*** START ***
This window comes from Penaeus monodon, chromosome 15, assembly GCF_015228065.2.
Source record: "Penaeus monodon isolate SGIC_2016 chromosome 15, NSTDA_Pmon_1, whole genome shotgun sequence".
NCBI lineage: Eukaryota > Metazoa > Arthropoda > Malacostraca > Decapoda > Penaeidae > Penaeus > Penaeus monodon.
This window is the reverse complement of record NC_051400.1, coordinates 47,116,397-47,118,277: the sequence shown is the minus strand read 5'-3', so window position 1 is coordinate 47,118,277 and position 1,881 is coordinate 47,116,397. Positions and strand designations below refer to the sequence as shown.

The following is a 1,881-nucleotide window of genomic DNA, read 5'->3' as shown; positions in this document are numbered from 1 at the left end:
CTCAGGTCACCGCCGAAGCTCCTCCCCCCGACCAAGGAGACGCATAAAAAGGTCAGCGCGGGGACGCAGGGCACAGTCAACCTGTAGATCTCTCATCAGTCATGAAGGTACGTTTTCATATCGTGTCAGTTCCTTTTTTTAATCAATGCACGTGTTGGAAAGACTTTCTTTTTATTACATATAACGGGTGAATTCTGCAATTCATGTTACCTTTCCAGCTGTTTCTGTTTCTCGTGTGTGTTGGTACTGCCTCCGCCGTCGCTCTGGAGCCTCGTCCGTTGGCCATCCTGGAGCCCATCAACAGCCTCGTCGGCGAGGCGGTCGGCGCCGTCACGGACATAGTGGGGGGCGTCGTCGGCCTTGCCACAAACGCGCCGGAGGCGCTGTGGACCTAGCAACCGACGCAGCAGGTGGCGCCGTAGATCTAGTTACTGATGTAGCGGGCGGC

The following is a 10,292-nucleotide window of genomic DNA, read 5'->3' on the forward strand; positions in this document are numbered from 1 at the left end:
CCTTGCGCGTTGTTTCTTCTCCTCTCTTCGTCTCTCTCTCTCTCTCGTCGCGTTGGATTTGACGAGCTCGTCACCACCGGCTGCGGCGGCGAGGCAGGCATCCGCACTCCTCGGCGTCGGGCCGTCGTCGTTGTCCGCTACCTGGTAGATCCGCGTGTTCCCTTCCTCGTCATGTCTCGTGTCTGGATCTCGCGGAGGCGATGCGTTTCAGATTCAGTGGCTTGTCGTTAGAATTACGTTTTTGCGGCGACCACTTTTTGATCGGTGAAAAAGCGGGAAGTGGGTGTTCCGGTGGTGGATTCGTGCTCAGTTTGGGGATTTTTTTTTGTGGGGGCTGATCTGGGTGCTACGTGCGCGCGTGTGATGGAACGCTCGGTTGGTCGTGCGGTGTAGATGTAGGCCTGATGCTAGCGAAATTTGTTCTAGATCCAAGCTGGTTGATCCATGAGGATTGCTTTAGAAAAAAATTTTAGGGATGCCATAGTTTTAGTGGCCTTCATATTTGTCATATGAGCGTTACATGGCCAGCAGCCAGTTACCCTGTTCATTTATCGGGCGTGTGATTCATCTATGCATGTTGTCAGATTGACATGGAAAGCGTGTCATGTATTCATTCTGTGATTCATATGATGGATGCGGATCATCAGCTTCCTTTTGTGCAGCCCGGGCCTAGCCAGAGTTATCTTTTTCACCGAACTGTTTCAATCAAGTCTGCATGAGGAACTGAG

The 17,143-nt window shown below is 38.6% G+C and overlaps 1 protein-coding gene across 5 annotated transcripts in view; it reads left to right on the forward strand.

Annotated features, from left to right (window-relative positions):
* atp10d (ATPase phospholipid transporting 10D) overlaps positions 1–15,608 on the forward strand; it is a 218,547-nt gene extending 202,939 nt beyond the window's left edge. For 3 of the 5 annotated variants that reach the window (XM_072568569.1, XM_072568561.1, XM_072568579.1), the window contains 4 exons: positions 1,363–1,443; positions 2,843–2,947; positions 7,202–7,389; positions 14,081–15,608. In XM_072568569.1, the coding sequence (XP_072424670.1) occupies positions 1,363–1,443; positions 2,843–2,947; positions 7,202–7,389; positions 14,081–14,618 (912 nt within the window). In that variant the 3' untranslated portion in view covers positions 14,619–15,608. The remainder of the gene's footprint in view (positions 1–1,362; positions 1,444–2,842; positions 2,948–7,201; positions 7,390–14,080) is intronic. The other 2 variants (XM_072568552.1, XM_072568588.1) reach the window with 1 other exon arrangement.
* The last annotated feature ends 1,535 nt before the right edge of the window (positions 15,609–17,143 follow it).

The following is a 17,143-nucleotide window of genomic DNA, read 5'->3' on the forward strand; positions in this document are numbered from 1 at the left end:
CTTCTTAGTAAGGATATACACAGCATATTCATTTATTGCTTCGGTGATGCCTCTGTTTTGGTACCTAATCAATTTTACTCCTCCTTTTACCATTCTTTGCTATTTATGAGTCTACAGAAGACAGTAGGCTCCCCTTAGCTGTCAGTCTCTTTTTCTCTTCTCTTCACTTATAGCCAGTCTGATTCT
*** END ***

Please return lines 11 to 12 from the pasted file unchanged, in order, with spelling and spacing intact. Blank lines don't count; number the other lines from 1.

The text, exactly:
* atp10d (ATPase phospholipid transporting 10D) overlaps positions 1–15,608 on the forward strand; it is a 218,547-nt gene extending 202,939 nt beyond the window's left edge. For 3 of the 5 annotated variants that reach the window (XM_072568569.1, XM_072568561.1, XM_072568579.1), the window contains 4 exons: positions 1,363–1,443; positions 2,843–2,947; positions 7,202–7,389; positions 14,081–15,608. In XM_072568569.1, the coding sequence (XP_072424670.1) occupies positions 1,363–1,443; positions 2,843–2,947; positions 7,202–7,389; positions 14,081–14,618 (912 nt within the window). In that variant the 3' untranslated portion in view covers positions 14,619–15,608. The remainder of the gene's footprint in view (positions 1–1,362; positions 1,444–2,842; positions 2,948–7,201; positions 7,390–14,080) is intronic. The other 2 variants (XM_072568552.1, XM_072568588.1) reach the window with 1 other exon arrangement.
* The last annotated feature ends 1,535 nt before the right edge of the window (positions 15,609–17,143 follow it).